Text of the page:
Zika Virus, Microcephaly and Brazil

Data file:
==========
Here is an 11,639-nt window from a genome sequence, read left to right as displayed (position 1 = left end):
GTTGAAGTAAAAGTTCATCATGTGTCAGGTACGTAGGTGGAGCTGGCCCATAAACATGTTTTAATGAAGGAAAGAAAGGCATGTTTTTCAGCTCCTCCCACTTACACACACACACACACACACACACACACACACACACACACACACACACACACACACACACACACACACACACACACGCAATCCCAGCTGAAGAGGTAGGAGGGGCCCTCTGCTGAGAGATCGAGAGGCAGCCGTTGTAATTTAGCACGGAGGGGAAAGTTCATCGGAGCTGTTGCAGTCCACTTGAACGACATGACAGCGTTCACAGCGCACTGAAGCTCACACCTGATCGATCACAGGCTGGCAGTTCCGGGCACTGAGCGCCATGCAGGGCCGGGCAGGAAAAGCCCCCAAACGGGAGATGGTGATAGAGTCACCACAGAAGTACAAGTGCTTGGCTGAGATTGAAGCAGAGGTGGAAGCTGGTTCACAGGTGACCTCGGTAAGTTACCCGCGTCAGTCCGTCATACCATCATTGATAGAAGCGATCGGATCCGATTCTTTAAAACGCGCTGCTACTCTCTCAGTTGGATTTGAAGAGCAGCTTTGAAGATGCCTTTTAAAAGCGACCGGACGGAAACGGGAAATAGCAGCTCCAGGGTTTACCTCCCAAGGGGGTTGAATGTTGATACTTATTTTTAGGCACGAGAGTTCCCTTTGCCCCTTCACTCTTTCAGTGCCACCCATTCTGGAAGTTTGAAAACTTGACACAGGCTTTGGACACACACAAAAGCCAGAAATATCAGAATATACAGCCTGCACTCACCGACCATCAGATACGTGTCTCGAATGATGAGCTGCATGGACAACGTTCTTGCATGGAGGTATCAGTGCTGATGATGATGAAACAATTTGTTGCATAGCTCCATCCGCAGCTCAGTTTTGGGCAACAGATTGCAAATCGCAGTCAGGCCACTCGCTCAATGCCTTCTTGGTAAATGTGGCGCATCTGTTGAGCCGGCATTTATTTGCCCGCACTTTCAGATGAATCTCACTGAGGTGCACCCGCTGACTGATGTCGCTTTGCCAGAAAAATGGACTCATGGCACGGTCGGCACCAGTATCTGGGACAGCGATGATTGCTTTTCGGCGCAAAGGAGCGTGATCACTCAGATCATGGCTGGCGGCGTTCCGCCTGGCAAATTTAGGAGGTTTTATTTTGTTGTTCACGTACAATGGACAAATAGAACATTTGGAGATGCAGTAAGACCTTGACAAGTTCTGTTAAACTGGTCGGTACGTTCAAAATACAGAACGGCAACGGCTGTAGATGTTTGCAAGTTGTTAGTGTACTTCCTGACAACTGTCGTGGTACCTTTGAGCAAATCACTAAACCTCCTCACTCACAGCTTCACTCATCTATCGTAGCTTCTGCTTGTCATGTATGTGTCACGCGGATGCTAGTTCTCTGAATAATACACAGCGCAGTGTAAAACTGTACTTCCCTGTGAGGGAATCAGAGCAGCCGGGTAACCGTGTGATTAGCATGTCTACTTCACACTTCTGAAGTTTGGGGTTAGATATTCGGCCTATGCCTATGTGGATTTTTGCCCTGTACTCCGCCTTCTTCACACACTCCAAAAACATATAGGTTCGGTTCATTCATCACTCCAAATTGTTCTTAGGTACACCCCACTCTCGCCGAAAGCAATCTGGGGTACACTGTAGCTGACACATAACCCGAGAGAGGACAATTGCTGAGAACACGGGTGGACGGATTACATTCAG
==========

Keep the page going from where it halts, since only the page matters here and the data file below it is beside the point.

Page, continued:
Sunday, February 14th, 2016